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The Federalist Papers And The Birth Of A Nation

1268 words - 5 pages

The American Revolution will always be a source of nationalistic pride for Americans. It represented the era where the freedoms and liberty of the common man fought against tyranny and an oppressive government. What many people overlook is the five year period which defined what the new country would become politically and socially. As the framework for the Constitution was being debated, these factors played a role in how the Federalists saw the future of the fledgling country. Through examining the Federalist papers and comparing their ideology with the Constitution born of it, it is clear that the Constitution created and safeguarded the rights of citizens while maintaining an informal class system.
The system of established individual rights is most commonly thought of in the form of the Bill of Rights, which accompanies and amends the Constitution to defend certain explicit rights of the people the document neglected to specify. As many of the elite men of the time had done, the Founding Fathers were students of the Enlightenment and the period of personal liberties that had grown out of these idealists. The inherent rights of man brought about by men like Locke were that of “Life, Liberty, and the pursuit of Happiness”. The Federalists addressed these items in paper number 84 which is one of the clearest indicators of the beliefs in the new multi-layered system could be a free one. As believers in that ethos of government, the Federalists fought against the Bill of Rights in what they saw as something that could be used to limit rights rather than granting them more freedoms. As Hamilton points out that the Citizens of the country “do ordain and establish this Constitution” as a “recognition of popular rights” (Hamilton 510). Hamilton and the others wanted the Constitution to provide for these needs of the people as rights were needed, they did not want a rigid foundation that could be used to oppress the rights of the People through “providing against the abuse of an authority which was not given” (Hamilton 513). The majority of the right openly accounted for in the text of the Constitution itself concern issues of the judicial system. The Federalists wrote a document that covered some of the basic tenants of judicial freedoms: the writ of habeas corpus, ex post facto laws, and fair trial by juries replaced courts controlled by individuals and their personal agendas. This shows that the Constitution was an instrument that created and allowed personal liberties to be maintained in a new system.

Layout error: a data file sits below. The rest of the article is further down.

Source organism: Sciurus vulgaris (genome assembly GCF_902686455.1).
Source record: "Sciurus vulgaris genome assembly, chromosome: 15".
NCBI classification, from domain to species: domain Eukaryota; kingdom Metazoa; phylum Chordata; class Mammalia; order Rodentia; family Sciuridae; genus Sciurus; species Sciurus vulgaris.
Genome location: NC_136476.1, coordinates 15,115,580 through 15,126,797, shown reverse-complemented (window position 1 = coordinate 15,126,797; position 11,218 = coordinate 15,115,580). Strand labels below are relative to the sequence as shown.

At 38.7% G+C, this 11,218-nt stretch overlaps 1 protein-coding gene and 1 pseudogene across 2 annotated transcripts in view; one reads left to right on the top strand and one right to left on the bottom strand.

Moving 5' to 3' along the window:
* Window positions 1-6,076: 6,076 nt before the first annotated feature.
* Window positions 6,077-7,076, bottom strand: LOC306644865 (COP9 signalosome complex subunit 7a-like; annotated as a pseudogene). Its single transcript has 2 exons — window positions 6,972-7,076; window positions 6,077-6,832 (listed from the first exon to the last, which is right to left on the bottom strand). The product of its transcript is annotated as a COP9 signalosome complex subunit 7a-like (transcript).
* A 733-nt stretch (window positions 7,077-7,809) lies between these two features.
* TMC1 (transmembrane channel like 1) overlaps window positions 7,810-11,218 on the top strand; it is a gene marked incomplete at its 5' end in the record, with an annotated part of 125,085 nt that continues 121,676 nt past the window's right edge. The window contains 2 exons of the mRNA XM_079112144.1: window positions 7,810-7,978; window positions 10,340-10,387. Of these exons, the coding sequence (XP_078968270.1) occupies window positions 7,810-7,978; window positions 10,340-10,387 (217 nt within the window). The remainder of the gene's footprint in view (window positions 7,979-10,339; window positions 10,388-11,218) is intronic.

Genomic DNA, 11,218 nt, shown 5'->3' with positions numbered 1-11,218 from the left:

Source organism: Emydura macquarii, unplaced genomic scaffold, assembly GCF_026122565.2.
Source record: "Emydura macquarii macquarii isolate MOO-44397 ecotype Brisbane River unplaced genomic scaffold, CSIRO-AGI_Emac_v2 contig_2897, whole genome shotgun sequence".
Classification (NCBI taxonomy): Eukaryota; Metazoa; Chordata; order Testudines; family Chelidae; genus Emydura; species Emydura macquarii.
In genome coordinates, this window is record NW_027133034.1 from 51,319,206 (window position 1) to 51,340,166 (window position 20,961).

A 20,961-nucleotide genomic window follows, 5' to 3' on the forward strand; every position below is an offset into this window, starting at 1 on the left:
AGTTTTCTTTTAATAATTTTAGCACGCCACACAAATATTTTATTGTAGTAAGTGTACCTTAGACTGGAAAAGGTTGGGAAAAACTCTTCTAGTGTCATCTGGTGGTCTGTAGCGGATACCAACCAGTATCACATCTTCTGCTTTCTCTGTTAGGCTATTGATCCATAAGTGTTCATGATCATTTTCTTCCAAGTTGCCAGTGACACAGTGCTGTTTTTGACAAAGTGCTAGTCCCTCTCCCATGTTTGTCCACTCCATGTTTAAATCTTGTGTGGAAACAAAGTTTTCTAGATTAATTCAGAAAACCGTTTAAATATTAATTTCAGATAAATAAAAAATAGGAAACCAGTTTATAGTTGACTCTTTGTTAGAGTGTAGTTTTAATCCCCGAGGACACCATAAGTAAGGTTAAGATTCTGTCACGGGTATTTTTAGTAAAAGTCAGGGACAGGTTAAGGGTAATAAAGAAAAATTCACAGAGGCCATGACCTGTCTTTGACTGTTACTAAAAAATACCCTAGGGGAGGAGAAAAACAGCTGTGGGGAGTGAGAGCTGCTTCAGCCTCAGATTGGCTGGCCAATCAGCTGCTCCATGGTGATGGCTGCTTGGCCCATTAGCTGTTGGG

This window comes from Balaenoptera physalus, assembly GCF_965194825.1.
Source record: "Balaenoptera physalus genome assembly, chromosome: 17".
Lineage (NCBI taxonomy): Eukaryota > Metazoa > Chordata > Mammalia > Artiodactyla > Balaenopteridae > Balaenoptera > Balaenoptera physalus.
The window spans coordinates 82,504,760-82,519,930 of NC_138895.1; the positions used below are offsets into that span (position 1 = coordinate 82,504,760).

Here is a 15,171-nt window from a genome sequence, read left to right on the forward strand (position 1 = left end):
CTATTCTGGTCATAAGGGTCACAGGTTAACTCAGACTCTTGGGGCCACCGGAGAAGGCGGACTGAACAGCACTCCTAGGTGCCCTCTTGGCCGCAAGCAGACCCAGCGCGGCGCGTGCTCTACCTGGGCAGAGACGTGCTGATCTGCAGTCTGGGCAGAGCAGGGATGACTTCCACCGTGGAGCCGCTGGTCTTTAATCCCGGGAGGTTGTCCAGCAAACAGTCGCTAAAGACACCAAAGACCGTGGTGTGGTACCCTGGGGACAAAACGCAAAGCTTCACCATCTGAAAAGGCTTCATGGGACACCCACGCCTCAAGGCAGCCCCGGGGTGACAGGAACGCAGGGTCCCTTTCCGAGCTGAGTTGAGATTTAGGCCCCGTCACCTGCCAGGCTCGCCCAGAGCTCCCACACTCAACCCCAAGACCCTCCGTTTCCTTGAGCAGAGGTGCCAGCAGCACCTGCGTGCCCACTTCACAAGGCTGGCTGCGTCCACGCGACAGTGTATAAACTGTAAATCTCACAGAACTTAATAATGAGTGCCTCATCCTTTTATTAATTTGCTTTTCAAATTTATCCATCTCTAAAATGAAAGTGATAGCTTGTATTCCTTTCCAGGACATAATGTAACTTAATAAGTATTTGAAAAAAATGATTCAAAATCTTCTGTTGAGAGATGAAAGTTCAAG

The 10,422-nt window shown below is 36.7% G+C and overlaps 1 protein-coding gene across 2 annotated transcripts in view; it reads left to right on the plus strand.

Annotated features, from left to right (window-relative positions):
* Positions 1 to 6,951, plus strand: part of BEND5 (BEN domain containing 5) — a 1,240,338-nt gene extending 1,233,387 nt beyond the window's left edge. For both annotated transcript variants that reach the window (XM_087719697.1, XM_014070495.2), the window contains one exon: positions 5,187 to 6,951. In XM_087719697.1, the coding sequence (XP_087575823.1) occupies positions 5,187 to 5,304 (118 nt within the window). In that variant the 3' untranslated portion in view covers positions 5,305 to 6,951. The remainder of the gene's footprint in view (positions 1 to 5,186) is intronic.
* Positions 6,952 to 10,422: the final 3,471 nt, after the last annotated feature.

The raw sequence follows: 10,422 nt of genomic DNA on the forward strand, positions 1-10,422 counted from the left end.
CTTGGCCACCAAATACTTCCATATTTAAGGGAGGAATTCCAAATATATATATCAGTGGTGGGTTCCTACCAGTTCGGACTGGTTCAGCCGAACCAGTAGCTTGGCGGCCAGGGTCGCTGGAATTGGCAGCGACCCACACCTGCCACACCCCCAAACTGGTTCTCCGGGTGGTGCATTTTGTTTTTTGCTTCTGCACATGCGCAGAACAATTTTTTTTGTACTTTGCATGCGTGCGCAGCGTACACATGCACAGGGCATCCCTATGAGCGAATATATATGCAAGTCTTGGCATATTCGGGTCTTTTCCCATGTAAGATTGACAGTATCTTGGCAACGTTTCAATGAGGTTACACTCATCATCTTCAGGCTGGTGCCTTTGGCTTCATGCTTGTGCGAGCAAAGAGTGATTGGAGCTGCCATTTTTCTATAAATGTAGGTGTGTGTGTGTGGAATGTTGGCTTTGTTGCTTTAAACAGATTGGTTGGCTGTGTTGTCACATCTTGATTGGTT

Governments are labeled by the groups of people that dictate the control of power of the State. The common sentiment of early American history was “the few versus the many”. The question of how a democracy lead by a few people would fail to materialize into an aristocracy was firmly addressed within the Federalist papers, notably number 57. Madison argues that limited terms as well as the heavy involvement by the population would keep the few...

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